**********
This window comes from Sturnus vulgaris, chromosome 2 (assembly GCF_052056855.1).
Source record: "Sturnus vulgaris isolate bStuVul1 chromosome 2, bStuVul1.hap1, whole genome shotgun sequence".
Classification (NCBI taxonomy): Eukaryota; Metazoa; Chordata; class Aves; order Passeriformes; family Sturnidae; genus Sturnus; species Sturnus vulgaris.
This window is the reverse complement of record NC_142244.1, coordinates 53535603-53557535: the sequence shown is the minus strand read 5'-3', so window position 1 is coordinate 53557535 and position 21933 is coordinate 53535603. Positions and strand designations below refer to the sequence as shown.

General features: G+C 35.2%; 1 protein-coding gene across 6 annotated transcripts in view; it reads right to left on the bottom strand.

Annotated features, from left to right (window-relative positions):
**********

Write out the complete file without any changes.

This window comes from Sturnus vulgaris, chromosome 2 (assembly GCF_052056855.1).
Source record: "Sturnus vulgaris isolate bStuVul1 chromosome 2, bStuVul1.hap1, whole genome shotgun sequence".
Classification (NCBI taxonomy): Eukaryota; Metazoa; Chordata; class Aves; order Passeriformes; family Sturnidae; genus Sturnus; species Sturnus vulgaris.
This window is the reverse complement of record NC_142244.1, coordinates 53535603-53557535: the sequence shown is the minus strand read 5'-3', so window position 1 is coordinate 53557535 and position 21933 is coordinate 53535603. Positions and strand designations below refer to the sequence as shown.

General features: G+C 35.2%; 1 protein-coding gene across 6 annotated transcripts in view; it reads right to left on the bottom strand.

Annotated features, from left to right (window-relative positions):